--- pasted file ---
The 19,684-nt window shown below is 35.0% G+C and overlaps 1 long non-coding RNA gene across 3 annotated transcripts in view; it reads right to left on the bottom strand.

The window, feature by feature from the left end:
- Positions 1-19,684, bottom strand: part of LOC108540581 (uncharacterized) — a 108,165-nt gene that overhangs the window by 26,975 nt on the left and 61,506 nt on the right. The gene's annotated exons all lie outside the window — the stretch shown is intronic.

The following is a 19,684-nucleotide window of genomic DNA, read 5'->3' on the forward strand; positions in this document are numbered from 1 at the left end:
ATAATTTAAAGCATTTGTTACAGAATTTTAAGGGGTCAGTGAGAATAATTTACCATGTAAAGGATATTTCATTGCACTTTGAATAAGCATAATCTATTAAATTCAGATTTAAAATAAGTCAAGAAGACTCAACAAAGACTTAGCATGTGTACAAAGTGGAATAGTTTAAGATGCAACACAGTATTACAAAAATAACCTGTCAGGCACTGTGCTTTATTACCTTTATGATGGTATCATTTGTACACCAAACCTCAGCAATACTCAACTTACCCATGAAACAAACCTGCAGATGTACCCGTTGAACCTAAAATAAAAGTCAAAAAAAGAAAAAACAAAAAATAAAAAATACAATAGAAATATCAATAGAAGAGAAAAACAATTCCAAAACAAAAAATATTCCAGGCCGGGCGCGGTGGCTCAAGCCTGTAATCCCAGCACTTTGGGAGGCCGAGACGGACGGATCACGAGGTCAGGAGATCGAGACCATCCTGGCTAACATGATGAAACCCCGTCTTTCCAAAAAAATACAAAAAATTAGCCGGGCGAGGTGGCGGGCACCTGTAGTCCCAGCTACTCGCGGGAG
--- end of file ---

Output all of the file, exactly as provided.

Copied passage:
The 19,684-nt window shown below is 35.0% G+C and overlaps 1 long non-coding RNA gene across 3 annotated transcripts in view; it reads right to left on the bottom strand.

The window, feature by feature from the left end:
- Positions 1-19,684, bottom strand: part of LOC108540581 (uncharacterized) — a 108,165-nt gene that overhangs the window by 26,975 nt on the left and 61,506 nt on the right. The gene's annotated exons all lie outside the window — the stretch shown is intronic.

The following is a 19,684-nucleotide window of genomic DNA, read 5'->3' on the forward strand; positions in this document are numbered from 1 at the left end:
ATAATTTAAAGCATTTGTTACAGAATTTTAAGGGGTCAGTGAGAATAATTTACCATGTAAAGGATATTTCATTGCACTTTGAATAAGCATAATCTATTAAATTCAGATTTAAAATAAGTCAAGAAGACTCAACAAAGACTTAGCATGTGTACAAAGTGGAATAGTTTAAGATGCAACACAGTATTACAAAAATAACCTGTCAGGCACTGTGCTTTATTACCTTTATGATGGTATCATTTGTACACCAAACCTCAGCAATACTCAACTTACCCATGAAACAAACCTGCAGATGTACCCGTTGAACCTAAAATAAAAGTCAAAAAAAGAAAAAACAAAAAATAAAAAATACAATAGAAATATCAATAGAAGAGAAAAACAATTCCAAAACAAAAAATATTCCAGGCCGGGCGCGGTGGCTCAAGCCTGTAATCCCAGCACTTTGGGAGGCCGAGACGGACGGATCACGAGGTCAGGAGATCGAGACCATCCTGGCTAACATGATGAAACCCCGTCTTTCCAAAAAAATACAAAAAATTAGCCGGGCGAGGTGGCGGGCACCTGTAGTCCCAGCTACTCGCGGGAG